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How to spot the six main office personality types - Blog

How to spot the six main office personality types

It goes without saying that managing people goes hand-in-hand with managing a business, because after all, it’s the people that make a business. As a manager or small business owner, you’ll encounter different types of people who together form the diverse teams that run and grow businesses. The key is knowing how to manage them in a way that ensures that people are working to their strengths and being satisfied, an element that should help create an engaging and therefore productive work environment for all members.

It goes without saying that managing people goes hand-in-hand with managing a business, because after all, it’s the people that make a business. As a manager or small business owner, you’ll encounter different types of people who together form the diverse teams that run and grow businesses. The key is knowing how to manage them in a way that ensures that people are working to their strengths and being satisfied, an element that should help create an engaging and therefore productive work environment for all members. But before knowing how to understand and manage them, you’ll first need to know how to identify them. Here’s our list of the six most common office personality types you’re bound to come across in your very own office space.

The Judger

The judging type is the super organised, highly driven and incredibly decisive employee. These are the people who are always on top of their work and whose desks are always covered in to-do lists. They very much like to be in control and their ambition and determination to achieve greatness leads them to be hard-working, dedicated individuals – nothing less than their very best will do.

Keep them happy by…

Taking the lead on things. They thrive in leadership roles so if you’re looking for a project manager or strategic planner who will follow through to the highest level, look no further than your nearest Judger. They require order in order to succeed and these kinds of roles will give them just that.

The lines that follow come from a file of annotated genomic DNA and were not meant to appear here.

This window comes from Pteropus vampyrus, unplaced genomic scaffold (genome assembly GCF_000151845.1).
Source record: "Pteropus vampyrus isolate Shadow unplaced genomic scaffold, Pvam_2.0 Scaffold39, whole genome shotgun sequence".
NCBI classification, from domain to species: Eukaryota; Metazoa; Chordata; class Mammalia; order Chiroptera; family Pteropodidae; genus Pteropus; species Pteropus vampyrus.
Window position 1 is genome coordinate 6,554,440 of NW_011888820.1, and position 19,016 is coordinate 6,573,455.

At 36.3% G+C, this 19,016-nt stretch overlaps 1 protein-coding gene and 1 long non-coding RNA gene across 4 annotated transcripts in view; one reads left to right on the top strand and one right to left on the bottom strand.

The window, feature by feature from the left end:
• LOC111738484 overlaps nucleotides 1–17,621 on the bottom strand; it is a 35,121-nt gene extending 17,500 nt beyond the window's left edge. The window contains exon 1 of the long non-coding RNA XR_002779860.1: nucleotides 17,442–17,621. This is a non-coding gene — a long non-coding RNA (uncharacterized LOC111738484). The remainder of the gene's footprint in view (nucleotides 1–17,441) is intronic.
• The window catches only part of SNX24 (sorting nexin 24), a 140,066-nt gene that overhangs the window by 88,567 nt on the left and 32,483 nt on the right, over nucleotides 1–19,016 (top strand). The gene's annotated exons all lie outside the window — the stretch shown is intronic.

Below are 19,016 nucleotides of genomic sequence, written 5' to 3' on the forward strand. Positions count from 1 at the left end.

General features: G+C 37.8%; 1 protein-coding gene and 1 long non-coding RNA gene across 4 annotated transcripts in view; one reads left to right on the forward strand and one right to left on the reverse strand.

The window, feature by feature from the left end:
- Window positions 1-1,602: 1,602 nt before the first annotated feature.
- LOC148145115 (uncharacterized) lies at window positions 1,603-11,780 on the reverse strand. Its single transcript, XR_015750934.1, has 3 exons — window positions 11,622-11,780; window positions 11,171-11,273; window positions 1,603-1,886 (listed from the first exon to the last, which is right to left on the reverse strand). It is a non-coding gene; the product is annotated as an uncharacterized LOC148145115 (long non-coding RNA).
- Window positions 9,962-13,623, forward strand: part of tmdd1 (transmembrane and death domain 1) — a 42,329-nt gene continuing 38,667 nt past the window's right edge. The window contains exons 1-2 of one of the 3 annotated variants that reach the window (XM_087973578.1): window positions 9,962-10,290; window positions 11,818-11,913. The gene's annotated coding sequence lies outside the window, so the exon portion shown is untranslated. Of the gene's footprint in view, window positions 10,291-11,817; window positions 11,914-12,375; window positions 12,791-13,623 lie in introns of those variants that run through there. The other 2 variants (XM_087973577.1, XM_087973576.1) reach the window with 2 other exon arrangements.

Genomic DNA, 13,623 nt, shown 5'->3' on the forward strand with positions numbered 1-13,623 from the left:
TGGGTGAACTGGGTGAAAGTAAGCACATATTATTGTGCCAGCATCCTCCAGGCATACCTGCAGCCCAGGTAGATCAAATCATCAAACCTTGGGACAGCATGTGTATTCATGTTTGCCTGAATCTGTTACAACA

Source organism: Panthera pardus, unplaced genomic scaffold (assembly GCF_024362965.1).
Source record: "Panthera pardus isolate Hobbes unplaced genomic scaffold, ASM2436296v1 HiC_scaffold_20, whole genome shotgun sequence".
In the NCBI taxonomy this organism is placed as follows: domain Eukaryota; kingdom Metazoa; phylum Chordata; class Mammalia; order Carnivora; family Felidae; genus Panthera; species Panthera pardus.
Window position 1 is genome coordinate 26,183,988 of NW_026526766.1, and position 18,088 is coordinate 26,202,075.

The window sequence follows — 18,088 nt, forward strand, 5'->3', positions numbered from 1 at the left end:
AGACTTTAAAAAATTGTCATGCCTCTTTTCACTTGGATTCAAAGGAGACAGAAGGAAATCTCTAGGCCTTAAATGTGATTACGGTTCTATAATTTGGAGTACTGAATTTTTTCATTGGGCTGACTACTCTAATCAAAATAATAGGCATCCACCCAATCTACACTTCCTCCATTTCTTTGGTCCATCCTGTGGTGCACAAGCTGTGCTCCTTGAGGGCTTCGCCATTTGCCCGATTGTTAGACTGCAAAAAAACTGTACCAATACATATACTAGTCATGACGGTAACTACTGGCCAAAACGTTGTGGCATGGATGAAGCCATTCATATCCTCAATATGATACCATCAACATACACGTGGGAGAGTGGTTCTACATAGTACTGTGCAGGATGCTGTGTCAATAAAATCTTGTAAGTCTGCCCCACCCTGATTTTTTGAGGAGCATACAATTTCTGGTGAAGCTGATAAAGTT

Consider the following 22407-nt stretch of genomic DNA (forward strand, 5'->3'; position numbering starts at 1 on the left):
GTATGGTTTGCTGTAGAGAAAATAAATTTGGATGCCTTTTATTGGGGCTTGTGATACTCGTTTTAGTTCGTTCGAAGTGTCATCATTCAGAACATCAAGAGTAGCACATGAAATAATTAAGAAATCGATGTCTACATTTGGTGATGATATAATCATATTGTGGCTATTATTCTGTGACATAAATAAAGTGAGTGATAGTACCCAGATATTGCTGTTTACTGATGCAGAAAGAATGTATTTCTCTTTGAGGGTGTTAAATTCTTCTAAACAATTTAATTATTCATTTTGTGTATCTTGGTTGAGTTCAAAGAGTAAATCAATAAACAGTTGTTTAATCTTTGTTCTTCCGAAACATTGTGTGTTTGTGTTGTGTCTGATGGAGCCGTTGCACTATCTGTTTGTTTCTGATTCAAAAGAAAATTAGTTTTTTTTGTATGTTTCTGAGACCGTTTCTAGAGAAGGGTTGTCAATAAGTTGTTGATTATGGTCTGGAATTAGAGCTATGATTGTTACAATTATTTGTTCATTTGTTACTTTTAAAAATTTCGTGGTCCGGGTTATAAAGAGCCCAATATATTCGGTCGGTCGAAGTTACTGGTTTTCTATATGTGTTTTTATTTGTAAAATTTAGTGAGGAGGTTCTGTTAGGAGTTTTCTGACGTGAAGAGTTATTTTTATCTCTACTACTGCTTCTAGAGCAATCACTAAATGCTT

The Perceiver

Every personality type invariably has a counterpart, and The Judger’s is The Perceiver. The perceiving type is more laid-back, spontaneous and adaptable which means that you can throw them into almost every situation and they’ll be able to adapt accordingly. They tend to react well in spontaneous situations and this is most likely owed to their open-mindedness.

Keep them happy by…

Giving them guidance. Because Perceivers are more relaxed, they can also be less focused. By introducing a little bit of structure into things (such as job status system that can help keep them on track), they’ll have a better chance of keeping things in check. They don’t like to feel restricted though, so, where possible, avoid making things too regimented.

The Extravert

Extraverts can be found in every area of life, including the work space. Those who display traits of extraversion tend to be lively, out-spoken, energetic, witty and smart. They relish the opportunity to interact with others and in a lot of cases, their energy is infectious. They can inject some much-needed motivation and inspiration into a team and therefore thrive working within a team.

Keep them happy by…

Encouraging open communication and discussion within the team. Extroverts are at their most productive when they’re interacting with others but without an outlet that is focused, they can go off course. Be sure to make the purpose and goal of a discussion very clear and help to steer it in the right direction so as to avoid straying off topic – keep the focus on the work.

The Introvert

On the other hand, you’ll find those characterised by their introversion. Introverts are more reserved than Extraverts and tend to be more focused and thoughtful. They like to keep to themselves and whilst they can be viewed as “loners”, they are in fact hard-workers who just prefer to work on their own.

Keep them happy by…

Showing them how their work is benefitting the business. Feelers want to see how their work is not only reflecting their own values, but the company’s as well. Simple praise won’t suffice – you have to show them how they are helping the business to achieve success.

Creating the optimal work environment for your team is about recognising the differing personalities within it and then balancing them out. Identifying them means being able to ensure better employee engagement which in turn yields more productive teams – something every business needs to succeed.

 

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